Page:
The first section of this book examines the lost of old-fashioned communities, the rise of an electronic community and a consumer mentality, and the influence of popular psychology. I want to explore the relationship between this family psychology and family well-being. I tell two main stories, that of my grandparents, who homesteaded on the harsh plains of Colorado in the early part of this century, and that of a family I saw recently in therapy. I'll compare these families on a variety of dimensions--their relationship to the broader culture, their tools, their media exposure, the importance of time and money and the involvement of mental health professionals in their lives.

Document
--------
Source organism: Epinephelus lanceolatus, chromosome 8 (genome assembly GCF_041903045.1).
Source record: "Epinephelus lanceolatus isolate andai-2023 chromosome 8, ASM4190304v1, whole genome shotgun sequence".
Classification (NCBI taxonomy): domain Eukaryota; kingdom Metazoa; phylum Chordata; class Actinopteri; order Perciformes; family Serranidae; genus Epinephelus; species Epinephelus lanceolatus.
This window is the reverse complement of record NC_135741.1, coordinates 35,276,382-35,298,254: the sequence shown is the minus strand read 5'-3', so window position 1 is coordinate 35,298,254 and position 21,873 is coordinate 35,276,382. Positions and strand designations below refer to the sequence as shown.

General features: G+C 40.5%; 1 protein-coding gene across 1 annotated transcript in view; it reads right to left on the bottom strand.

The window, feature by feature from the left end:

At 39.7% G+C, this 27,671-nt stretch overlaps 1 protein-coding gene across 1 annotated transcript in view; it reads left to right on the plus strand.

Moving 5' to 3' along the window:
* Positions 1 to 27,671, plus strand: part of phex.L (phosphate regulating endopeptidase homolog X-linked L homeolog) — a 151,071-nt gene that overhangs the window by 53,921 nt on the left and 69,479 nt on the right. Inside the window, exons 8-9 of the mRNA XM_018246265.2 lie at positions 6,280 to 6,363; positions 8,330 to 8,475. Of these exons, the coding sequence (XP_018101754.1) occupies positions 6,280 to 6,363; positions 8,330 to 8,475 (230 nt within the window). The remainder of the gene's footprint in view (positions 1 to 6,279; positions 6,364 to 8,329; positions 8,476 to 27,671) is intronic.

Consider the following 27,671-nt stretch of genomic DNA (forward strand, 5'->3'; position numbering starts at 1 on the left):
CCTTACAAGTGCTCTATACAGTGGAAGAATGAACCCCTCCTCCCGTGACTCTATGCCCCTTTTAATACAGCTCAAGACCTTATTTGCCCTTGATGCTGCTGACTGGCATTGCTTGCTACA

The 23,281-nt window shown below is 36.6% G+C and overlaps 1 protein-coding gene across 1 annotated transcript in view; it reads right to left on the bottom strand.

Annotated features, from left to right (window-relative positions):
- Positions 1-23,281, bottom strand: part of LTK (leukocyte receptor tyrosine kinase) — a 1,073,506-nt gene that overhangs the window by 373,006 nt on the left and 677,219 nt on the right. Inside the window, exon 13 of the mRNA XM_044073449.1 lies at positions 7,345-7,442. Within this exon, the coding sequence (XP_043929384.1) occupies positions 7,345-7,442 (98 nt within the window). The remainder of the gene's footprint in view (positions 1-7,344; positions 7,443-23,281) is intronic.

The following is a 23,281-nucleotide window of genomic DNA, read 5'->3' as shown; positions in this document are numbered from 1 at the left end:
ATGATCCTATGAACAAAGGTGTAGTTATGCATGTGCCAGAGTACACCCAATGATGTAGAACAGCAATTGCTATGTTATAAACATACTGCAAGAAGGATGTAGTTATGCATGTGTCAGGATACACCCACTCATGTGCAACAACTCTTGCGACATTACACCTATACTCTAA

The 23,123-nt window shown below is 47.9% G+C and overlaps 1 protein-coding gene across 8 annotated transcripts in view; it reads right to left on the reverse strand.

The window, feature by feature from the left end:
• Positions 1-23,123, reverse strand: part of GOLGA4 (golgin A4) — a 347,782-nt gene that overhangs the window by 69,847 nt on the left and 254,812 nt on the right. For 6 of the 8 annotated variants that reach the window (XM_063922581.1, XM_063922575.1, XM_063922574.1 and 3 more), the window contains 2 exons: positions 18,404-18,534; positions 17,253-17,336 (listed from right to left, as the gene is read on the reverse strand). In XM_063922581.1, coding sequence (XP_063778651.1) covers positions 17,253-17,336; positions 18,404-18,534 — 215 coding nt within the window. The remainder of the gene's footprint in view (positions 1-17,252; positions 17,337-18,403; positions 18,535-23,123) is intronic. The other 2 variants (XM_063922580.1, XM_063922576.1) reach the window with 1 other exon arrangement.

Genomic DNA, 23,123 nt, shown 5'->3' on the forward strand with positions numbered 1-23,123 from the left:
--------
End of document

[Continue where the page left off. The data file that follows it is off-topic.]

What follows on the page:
Not exactly a scintillating story opening, is it? Well, it's not a story, it's a nonfiction by one of my favorite authors (Mary Pipher also wrote Reviving Ophelia, a book about adolescent girls). The paragraph says it all: it's a summary of what she'll write about in the first part. The book is a lot more interesting than this paragraph sounds. It's really very readable for a layperson. So, if you're intrigued by the family and how our families interact with the broader culture, you should consider reading this book for yourself.